As the government prepares to set rules for doling out $7.2 billion in federal broadband spending, public interest groups are pressing to have providers vying for money abide by network neutrality, under which Internet service providers cannot take into account content or applications when managing traffic.
“The federal government is not a charity for broadband providers. It is an investor,” Ben Scott, policy director for the consumer group Free Press, told a public meeting on the government’s plans. Broadband providers, meanwhile, say imposing net neutrality would slow down the process of bringing access to new areas of the country.
“The clash between groups can reach new levels when government gets involved,” said Jeff Kagan, an independent telecom consultant based in Atlanta, Georgia.
Taxing Everyone for Few
Steve Titch, a telecom policy analyst for the Reason Foundation in Los Angeles, said the federal government is still attempting to define the meanings of “unserved areas” and “underserved areas” where the stimulus money is supposed to increase access.
“The effectiveness of the plan will depend on how those terms are defined,” Titch said. “If stimulus is the focus, they should be focused on getting broadband to those areas in the most inexpensive way. They shouldn’t be using the stimulus funds to experiment with fiber. The areas they are considering [as unserved and underserved] are small and very lightly populated.”
Scott Testa, who teaches marketing at St. Joseph’s University in Philadelphia, says the government shouldn’t even be in the business of providing Internet access.
“That should be left to the private sector,” Testa said. “I don’t think that all people should have to pay for it. That’s like having all of the taxpayers of Alaska paying $100 million for a road that serves only 300 people.”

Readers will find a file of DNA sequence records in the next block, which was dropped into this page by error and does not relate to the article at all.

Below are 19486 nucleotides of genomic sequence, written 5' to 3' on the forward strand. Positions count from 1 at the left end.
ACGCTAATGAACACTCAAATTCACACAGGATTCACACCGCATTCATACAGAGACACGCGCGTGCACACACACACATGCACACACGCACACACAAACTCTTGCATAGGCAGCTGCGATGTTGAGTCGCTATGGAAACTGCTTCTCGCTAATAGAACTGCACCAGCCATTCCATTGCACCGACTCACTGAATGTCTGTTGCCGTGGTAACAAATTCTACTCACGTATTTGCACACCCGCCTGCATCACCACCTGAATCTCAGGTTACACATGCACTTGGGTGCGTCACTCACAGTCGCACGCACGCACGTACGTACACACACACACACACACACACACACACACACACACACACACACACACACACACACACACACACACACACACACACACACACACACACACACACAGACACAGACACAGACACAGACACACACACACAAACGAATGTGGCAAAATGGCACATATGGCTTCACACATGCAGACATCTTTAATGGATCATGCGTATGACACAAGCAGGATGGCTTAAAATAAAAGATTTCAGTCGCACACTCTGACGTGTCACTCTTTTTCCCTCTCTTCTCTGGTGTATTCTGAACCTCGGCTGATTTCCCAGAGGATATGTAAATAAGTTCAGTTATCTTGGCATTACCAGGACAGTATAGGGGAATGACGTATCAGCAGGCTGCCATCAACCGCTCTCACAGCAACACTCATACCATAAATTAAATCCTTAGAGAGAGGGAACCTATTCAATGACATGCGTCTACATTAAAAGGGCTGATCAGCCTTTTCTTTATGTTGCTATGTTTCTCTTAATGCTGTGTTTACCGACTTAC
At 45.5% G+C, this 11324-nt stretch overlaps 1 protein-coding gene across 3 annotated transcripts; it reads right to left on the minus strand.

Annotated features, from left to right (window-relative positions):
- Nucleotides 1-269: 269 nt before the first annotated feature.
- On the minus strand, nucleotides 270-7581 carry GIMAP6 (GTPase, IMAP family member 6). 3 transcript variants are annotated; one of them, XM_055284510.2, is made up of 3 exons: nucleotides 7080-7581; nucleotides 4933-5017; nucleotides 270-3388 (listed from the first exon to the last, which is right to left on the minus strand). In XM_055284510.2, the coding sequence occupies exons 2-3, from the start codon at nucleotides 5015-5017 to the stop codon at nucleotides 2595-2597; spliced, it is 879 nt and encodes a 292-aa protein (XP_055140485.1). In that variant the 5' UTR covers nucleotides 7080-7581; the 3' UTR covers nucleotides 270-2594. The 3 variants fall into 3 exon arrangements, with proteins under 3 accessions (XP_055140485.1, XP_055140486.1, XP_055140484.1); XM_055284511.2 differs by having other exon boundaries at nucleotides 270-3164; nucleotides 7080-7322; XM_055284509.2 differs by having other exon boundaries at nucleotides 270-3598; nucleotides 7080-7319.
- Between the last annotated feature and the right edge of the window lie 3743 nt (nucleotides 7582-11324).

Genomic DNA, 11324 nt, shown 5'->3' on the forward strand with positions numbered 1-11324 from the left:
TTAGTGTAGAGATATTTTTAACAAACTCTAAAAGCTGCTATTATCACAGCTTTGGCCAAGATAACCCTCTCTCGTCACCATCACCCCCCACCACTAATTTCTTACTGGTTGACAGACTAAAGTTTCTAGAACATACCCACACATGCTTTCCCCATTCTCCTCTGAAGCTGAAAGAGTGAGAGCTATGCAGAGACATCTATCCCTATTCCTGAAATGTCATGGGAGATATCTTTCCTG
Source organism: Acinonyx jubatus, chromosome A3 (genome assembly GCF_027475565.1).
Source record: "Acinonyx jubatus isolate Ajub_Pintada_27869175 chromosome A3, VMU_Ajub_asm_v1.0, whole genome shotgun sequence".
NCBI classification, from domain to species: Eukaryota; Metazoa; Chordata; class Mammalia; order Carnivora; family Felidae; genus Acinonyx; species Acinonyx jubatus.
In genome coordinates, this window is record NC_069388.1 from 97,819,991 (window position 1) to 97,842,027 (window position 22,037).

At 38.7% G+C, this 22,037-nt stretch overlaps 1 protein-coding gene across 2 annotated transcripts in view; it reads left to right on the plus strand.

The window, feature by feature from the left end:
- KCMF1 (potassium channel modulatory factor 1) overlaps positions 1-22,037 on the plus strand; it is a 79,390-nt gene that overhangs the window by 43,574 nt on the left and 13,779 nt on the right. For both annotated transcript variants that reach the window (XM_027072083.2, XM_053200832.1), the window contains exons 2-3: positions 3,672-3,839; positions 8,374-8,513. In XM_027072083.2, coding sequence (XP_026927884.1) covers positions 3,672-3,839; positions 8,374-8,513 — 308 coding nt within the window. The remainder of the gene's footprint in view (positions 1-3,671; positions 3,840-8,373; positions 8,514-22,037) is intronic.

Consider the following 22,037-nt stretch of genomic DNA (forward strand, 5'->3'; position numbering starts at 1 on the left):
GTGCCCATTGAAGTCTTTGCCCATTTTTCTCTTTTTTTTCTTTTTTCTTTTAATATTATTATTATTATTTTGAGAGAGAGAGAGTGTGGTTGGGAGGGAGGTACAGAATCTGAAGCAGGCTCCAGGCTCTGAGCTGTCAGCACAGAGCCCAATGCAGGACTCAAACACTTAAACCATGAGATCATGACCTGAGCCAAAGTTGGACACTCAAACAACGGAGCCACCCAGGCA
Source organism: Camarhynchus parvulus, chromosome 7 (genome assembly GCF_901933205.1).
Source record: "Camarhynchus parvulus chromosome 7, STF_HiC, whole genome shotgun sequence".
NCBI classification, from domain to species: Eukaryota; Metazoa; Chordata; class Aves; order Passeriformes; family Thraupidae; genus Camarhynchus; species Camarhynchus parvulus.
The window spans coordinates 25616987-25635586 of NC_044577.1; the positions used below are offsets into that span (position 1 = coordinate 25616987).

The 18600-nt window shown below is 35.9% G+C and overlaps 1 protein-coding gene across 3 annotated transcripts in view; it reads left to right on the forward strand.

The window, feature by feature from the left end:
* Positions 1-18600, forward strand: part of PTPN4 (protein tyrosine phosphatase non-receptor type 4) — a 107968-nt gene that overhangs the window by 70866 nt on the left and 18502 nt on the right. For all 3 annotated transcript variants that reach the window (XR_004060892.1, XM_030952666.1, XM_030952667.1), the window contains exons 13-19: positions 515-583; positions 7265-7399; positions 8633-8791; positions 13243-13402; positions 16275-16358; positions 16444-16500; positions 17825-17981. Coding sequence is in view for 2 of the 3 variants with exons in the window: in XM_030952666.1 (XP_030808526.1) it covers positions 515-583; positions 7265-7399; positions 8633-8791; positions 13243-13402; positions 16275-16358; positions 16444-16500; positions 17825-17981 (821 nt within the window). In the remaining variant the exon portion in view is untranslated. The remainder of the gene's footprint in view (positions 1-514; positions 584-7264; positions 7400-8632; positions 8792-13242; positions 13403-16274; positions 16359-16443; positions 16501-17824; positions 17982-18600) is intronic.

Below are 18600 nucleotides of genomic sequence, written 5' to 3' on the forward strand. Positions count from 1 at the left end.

Titch said the stimulus funds would probably come with all sorts of strings attached. And those strings, he said, are killing interest in public-private partnerships because private firms don’t want numerous restrictions about the types of content they can provide.
Requiring providers to observe net neutrality and block gambling and other content the government decrees objectionable will cause most companies to walk away from the stimulus money, Titch said.
Titch notes firms that have attempted to get government loans to provide broadband have instead been pointed to the stimulus funds (which are grants) and have refused to go any further due to the restrictions.
The restrictions have chased away companies that otherwise might have been interested in providing broadband in the target areas, Titch says. He expects the government to experiment in various areas of broadband in return for the stimulus funds.
“It’s a race of money in the long run,” Titch said. “If you’re an investor—as the government would be in those areas where stimulus funds are accepted—then you have some say in the direction of things.”
Phil Britt ([email protected]) writes from South Holland, Illinois.